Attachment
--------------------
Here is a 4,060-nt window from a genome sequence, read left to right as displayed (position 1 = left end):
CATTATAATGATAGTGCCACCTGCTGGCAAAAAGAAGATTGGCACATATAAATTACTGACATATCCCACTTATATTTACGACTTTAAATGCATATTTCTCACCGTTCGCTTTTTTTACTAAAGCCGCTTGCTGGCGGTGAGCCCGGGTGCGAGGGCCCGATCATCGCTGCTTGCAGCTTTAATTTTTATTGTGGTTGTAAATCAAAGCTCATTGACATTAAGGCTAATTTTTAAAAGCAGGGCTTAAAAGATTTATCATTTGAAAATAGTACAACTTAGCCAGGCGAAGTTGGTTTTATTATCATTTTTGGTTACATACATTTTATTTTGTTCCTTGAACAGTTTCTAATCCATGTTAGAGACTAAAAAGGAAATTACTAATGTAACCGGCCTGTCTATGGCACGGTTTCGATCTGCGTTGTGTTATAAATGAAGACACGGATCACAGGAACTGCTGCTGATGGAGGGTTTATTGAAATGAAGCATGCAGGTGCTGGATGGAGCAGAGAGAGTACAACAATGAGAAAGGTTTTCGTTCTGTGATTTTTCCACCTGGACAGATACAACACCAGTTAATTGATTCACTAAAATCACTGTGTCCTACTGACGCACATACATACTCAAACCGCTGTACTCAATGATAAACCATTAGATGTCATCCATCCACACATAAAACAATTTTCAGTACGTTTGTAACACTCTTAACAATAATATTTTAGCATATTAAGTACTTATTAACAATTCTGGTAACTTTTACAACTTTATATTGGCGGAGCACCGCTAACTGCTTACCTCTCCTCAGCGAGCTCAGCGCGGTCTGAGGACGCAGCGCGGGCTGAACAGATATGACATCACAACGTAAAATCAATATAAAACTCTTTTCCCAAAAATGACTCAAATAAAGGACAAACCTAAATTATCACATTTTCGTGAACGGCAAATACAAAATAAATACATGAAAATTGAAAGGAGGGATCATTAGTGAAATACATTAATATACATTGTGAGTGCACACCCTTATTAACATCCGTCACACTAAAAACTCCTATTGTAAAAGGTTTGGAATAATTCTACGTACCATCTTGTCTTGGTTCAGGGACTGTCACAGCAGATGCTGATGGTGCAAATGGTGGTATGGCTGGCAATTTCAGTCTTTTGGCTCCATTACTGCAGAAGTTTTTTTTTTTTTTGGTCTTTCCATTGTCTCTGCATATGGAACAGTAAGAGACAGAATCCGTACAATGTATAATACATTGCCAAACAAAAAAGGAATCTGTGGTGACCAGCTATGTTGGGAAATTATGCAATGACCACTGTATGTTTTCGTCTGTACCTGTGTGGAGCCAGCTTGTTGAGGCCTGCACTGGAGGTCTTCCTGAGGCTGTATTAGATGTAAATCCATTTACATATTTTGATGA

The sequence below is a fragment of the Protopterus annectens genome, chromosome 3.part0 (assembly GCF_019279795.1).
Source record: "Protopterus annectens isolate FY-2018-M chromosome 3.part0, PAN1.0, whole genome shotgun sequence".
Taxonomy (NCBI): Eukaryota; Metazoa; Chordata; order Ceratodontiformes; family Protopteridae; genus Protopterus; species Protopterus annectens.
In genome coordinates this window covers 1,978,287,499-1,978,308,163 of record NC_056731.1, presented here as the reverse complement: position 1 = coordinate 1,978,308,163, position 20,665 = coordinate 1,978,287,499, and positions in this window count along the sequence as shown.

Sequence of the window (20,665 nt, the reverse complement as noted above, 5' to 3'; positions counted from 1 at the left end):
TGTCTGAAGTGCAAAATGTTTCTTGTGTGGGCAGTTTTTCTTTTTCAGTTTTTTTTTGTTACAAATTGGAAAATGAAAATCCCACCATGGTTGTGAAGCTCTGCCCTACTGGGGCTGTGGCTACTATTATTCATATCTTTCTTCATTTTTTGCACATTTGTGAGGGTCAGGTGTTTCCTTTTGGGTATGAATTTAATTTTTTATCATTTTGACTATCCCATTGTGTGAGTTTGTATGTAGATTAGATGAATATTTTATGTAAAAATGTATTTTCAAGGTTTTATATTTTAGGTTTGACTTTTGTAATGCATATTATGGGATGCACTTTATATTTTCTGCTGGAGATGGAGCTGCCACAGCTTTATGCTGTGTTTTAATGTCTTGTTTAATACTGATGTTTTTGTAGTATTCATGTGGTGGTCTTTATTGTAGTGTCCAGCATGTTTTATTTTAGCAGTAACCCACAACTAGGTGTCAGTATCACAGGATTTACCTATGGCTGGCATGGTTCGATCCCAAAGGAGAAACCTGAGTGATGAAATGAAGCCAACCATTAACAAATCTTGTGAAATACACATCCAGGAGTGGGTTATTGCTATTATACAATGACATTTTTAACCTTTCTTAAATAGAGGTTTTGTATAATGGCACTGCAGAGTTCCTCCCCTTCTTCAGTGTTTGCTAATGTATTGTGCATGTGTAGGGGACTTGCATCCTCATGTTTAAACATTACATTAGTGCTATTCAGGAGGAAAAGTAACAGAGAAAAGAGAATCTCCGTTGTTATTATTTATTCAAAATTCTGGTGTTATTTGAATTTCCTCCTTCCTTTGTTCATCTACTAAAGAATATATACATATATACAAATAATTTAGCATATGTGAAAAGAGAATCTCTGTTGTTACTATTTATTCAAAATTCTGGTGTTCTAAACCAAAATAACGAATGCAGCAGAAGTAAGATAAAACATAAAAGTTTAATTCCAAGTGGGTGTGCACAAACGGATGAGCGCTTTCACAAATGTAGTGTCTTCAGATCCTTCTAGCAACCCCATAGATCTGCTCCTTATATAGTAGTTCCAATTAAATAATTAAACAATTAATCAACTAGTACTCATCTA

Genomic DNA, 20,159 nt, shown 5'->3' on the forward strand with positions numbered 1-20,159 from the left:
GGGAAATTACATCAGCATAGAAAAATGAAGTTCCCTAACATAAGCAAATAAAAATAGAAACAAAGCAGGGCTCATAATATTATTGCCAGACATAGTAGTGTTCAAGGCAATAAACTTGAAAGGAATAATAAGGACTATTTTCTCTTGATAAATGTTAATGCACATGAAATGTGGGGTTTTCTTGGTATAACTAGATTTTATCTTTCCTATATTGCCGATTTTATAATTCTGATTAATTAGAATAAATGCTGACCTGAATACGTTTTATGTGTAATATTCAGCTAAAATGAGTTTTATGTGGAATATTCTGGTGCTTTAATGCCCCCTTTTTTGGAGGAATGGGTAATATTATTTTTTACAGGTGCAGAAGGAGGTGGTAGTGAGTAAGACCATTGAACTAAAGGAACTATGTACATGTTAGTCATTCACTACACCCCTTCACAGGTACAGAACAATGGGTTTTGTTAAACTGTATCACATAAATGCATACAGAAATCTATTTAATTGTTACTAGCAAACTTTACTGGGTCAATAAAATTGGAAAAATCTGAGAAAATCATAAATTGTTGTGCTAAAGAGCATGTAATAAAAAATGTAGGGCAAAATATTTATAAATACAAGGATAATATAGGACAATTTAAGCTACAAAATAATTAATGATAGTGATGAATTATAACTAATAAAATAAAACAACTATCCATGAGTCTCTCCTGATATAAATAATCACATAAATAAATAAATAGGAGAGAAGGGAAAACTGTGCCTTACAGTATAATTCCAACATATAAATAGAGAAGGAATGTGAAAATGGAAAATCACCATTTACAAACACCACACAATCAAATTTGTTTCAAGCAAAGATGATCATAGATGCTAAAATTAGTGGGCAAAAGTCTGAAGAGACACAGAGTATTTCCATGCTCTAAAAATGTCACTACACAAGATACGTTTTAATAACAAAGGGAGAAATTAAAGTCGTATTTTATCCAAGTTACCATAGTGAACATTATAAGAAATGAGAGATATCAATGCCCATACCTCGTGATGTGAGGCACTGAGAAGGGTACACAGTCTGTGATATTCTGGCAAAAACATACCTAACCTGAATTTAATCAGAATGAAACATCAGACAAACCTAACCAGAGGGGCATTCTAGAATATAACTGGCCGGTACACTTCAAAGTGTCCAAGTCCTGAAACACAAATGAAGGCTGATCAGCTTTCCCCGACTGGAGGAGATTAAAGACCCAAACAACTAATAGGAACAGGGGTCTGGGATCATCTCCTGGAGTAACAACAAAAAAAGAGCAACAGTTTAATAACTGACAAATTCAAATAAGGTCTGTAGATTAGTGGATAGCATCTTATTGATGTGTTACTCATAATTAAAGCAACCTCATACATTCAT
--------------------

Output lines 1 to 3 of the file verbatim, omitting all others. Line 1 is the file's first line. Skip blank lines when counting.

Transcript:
Here is a 4,060-nt window from a genome sequence, read left to right as displayed (position 1 = left end):
CATTATAATGATAGTGCCACCTGCTGGCAAAAAGAAGATTGGCACATATAAATTACTGACATATCCCACTTATATTTACGACTTTAAATGCATATTTCTCACCGTTCGCTTTTTTTACTAAAGCCGCTTGCTGGCGGTGAGCCCGGGTGCGAGGGCCCGATCATCGCTGCTTGCAGCTTTAATTTTTATTGTGGTTGTAAATCAAAGCTCATTGACATTAAGGCTAATTTTTAAAAGCAGGGCTTAAAAGATTTATCATTTGAAAATAGTACAACTTAGCCAGGCGAAGTTGGTTTTATTATCATTTTTGGTTACATACATTTTATTTTGTTCCTTGAACAGTTTCTAATCCATGTTAGAGACTAAAAAGGAAATTACTAATGTAACCGGCCTGTCTATGGCACGGTTTCGATCTGCGTTGTGTTATAAATGAAGACACGGATCACAGGAACTGCTGCTGATGGAGGGTTTATTGAAATGAAGCATGCAGGTGCTGGATGGAGCAGAGAGAGTACAACAATGAGAAAGGTTTTCGTTCTGTGATTTTTCCACCTGGACAGATACAACACCAGTTAATTGATTCACTAAAATCACTGTGTCCTACTGACGCACATACATACTCAAACCGCTGTACTCAATGATAAACCATTAGATGTCATCCATCCACACATAAAACAATTTTCAGTACGTTTGTAACACTCTTAACAATAATATTTTAGCATATTAAGTACTTATTAACAATTCTGGTAACTTTTACAACTTTATATTGGCGGAGCACCGCTAACTGCTTACCTCTCCTCAGCGAGCTCAGCGCGGTCTGAGGACGCAGCGCGGGCTGAACAGATATGACATCACAACGTAAAATCAATATAAAACTCTTTTCCCAAAAATGACTCAAATAAAGGACAAACCTAAATTATCACATTTTCGTGAACGGCAAATACAAAATAAATACATGAAAATTGAAAGGAGGGATCATTAGTGAAATACATTAATATACATTGTGAGTGCACACCCTTATTAACATCCGTCACACTAAAAACTCCTATTGTAAAAGGTTTGGAATAATTCTACGTACCATCTTGTCTTGGTTCAGGGACTGTCACAGCAGATGCTGATGGTGCAAATGGTGGTATGGCTGGCAATTTCAGTCTTTTGGCTCCATTACTGCAGAAGTTTTTTTTTTTTTTGGTCTTTCCATTGTCTCTGCATATGGAACAGTAAGAGACAGAATCCGTACAATGTATAATACATTGCCAAACAAAAAAGGAATCTGTGGTGACCAGCTATGTTGGGAAATTATGCAATGACCACTGTATGTTTTCGTCTGTACCTGTGTGGAGCCAGCTTGTTGAGGCCTGCACTGGAGGTCTTCCTGAGGCTGTATTAGATGTAAATCCATTTACATATTTTGATGA

The sequence below is a fragment of the Protopterus annectens genome, chromosome 3.part0 (assembly GCF_019279795.1).